By Gary Huffenberger email@example.com
April 21, 2014
More than a dozen police officers were at a Monday court hearing where an early prison release for a sex offender was to be considered prior to the defense attorney withdrawing the request.
Matthew Richard Pitzer, 30, from Wilmington, was returned to prison to complete a four-year prison term following the hearing. Before Pitzer was sent back, the common pleas judge, who described the police turnout in court as unprecedented in his 29 years on the bench, said the presence of that number of officers “was an attempt to intimidate the court in some manner.”
Clinton County Common Pleas Judge John W. “Tim” Rudduck said, “The court certainly is in no position to respond to criticism from other parties. It goes with the job. But I do want to say that this was an attempt to intimidate the court in some manner. It miserably failed.”
Rudduck also said he’s glad there is a separation of powers in the United States among its three branches of government, and he makes rulings based on “facts and not emotions.”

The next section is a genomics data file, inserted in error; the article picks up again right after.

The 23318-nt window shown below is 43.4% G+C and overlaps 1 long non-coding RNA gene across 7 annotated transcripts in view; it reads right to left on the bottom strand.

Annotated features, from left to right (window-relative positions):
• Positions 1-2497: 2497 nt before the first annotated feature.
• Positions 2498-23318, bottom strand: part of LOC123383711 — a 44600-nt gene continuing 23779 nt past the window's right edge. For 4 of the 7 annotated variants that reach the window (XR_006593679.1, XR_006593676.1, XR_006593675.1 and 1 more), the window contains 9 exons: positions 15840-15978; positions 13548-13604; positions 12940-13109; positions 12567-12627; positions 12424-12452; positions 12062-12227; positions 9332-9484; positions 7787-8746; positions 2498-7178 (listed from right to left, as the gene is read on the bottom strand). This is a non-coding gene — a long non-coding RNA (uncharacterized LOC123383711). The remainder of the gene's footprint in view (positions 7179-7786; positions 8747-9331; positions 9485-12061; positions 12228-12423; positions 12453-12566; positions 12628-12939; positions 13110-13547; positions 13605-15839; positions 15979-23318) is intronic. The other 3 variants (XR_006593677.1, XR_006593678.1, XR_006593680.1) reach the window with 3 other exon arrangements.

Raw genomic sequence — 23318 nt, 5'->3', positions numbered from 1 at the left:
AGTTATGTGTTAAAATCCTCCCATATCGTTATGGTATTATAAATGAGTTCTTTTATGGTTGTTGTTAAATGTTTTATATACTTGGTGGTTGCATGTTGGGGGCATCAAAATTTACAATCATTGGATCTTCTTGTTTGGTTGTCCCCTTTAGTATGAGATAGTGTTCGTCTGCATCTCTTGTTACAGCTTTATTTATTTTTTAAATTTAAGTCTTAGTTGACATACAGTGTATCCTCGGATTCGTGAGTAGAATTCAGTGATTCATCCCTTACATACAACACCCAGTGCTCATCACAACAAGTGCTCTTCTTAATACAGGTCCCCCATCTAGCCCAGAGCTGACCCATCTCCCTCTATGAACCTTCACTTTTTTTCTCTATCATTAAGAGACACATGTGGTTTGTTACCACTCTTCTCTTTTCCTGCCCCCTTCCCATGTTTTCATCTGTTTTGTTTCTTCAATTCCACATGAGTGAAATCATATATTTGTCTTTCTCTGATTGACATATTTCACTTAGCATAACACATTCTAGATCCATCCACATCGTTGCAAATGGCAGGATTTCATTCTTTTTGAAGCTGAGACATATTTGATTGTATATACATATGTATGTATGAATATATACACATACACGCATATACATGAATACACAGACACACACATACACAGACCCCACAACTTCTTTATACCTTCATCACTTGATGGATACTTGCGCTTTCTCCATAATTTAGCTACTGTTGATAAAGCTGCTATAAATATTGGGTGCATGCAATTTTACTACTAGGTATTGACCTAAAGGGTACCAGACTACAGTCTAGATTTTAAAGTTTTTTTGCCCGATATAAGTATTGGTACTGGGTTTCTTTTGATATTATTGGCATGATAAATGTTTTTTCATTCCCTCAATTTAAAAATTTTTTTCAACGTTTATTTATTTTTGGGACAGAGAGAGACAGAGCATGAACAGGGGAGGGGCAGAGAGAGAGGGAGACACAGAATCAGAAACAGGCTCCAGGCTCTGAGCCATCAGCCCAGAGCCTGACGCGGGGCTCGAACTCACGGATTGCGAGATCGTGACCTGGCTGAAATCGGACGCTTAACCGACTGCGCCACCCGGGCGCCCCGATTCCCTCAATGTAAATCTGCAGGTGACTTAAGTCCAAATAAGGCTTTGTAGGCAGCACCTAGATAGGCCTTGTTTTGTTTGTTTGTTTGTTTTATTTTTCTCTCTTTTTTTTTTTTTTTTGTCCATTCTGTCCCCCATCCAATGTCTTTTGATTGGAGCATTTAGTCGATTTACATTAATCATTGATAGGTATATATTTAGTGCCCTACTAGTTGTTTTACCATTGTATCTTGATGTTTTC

Afterward, Wilmington Police Chief Duane Weyand, who was among the law enforcement personnel in the courtroom gallery, said officers showed up in support of Pitzer’s very young victim in the case.
Pitzer previously was found guilty of gross sexual imposition against a 5-year-old girl in Wilmington.
Weyand said police had reached out to the victim’s parents who he said were unable to be at the hearing Monday but had asked that police talk on their behalf.
“In no way, shape or form were we here to try to intimidate the court. We have respect for Judge Rudduck,” said the chief.
Clinton County Chief Felony Prosecutor Brian A. Shidaker said in court there had not been a written agreement between prosecution and defense counsel regarding how prosecution might respond to a request for early release.
What did happen, said Shidaker, was he suggested at the sentencing hearing in 2013 that “down the road” prosecution might go along with Pitzer, a local person, being monitored locally rather than by the state of Ohio.
But since then, Shidaker said he’s been provided “with a lot of additional information” including prior incidents he was not aware of when he raised the suggestion at the sentencing.
He also has met with the local probation department.
“Quite frankly, I was wrong. They [local probation staffers] are not prepared to handle Mr. Pitzer’s needs as far as his mental health issues,” Shidaker said.
Defense attorney Scott Evans said he withdrew the request for early release in light of the change in prosecution’s stance.
Gary Huffenberger can be reached at 937-382-2574 or on Twitter @GHuffenberger.